July 2, 2014 | DUI Penalties
A DUI will cost you. Initially it costs you your dignity when you are arrested. It can cost you your good name. It will cost you your freedom to drive where and when you want. It will cost you your privilege to drive. It will cost you money in the form of missed time at work. It might cost you your job. It will cost you to get your car out of impound. It will cost you money to hire a criminal lawyer. A DUI will cost you money to pay fines and court costs. You might have to pay for a breathalyzer device on your car.
You might have to pay for special restricted license plates in Ohio. You might have to pay your lawyer more money to have a hearing on pretrial motions. You might have to pay your lawyer to defend a pretrial win in the court of appeals if the state appeals the court’s decision. You might have to pay a lawyer more money to have a trial. You can also pay to hire experts. You might also have to pay for transcripts of what was said at prior hearings. You might have to pay for an immobilization of your vehicle if you have a prior OVI conviction in the last six years. The court can order forfeiture of your car if you are convicted of a third DUI in six years.
Could A OVI Really Land You In Jail?
All that sounds bad, but it is nothing compared to spending time in jail. Jail is not common on first offense cases in Southwest Ohio. However, I have seen plenty of people ordered to serve 3, 6, 10, 20, 30, 60, 180, and 365 days in jail. Some are made eligible for treatment programs, but some just serve out the time. You can be ordered to pay money to be on supervised probation. Probation can make you pay for additional alcohol assessments and treatment. They can even make you take more time off work for meetings at probation. They can also order that you pay for and be randomly tested for drugs and alcohol. Ultimately, I have even seen people pay the ultimate price when they lose their life or cause the death of another related to driving under the influence of drugs or alcohol in Ohio.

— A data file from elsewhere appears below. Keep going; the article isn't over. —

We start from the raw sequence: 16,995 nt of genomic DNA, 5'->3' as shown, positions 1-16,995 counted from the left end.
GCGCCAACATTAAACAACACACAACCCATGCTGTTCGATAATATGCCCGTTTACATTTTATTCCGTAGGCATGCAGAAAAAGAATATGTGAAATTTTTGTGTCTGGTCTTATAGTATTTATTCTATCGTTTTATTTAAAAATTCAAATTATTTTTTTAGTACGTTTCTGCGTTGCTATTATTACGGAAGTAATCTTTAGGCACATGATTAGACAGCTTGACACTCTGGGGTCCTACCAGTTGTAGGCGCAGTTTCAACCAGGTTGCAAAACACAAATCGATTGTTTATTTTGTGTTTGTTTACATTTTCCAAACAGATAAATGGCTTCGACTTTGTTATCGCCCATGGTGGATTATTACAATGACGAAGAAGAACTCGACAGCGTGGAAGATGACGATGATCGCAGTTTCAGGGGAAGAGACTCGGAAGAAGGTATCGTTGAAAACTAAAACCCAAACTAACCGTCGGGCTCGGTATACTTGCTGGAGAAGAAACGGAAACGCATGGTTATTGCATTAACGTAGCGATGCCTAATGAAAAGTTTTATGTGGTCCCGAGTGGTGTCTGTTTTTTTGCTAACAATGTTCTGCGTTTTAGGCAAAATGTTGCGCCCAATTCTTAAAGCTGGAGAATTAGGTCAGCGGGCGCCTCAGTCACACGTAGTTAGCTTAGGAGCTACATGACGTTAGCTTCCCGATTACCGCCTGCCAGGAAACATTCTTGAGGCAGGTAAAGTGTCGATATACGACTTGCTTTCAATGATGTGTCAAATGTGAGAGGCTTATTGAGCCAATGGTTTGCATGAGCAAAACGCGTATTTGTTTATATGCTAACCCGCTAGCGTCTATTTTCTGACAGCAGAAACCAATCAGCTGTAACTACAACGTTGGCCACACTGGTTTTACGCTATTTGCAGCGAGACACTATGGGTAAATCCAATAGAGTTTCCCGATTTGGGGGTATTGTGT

But before you get too depressed, I am glad to report that the State of Ohio is not only full of bad people. I also have the pleasure to represent a great majority of successful people. They usually have no prior record. Sometimes not even a speeding ticket. They have successful jobs. They are engineers, doctors, lawyers, bankers, owners of companies, fathers, mothers, college students, accountants, teachers, admissions board members, etc.
Misunderstanding Dayton’s DUI Laws
An OVI in Dayton, Ohio is not the end of the world. Dayton appears to be a full of people that generally learn from their mistakes. I take some enjoyment from my work where I like to think that my words and the words of the court have some influence on people learning from their mistakes and making the choice not to put themselves at risk of getting in trouble again.
What most people misunderstand about DUI in Ohio is that you do not have to be drunk to be convicted of a 4511.19 – Operating vehicle under the influence of alcohol or drugs – OVI offense. Surprising right? Even some troopers from the Ohio State Highway Patrol do not understand this fact. I have convinced a jury that my client was not under the influence, but they found her guilty of being over the limit.
If I’ve Said It Once…
Don’t be so quick to condemn those that make the mistake of being over the limit when they thought a few drinks over a few hours at dinner were responsible. I tell most folks that test about a beer over the limit, that your actions are responsibly illegal. I mean, the old prohibited concentration of alcohol in Ohio used to be .150, then .100, currently .080, and N.H.T.S.A. wants it to be .050 in the near future. Everyone asks me how many they can have or what they should do when they get pulled over. I tell them all the same thing, “Don’t drink alcohol and Drive!” If you get pulled over, even for something silly, and the officer smells alcohol they will arrest you for DUI. No matter how benign the facts or how great our changes at trial, you will already have at least subjected yourself to the beginning costs mentioned in this blog and likely have made a call to me or one of my piers.
Continue to enjoy your freedom this Independence Day! Don’t drink any amount of alcohol and drive.
To learn more, call our Dayton criminal defense law firm at (937) 531-0435 or visit our contact us page to send us an email.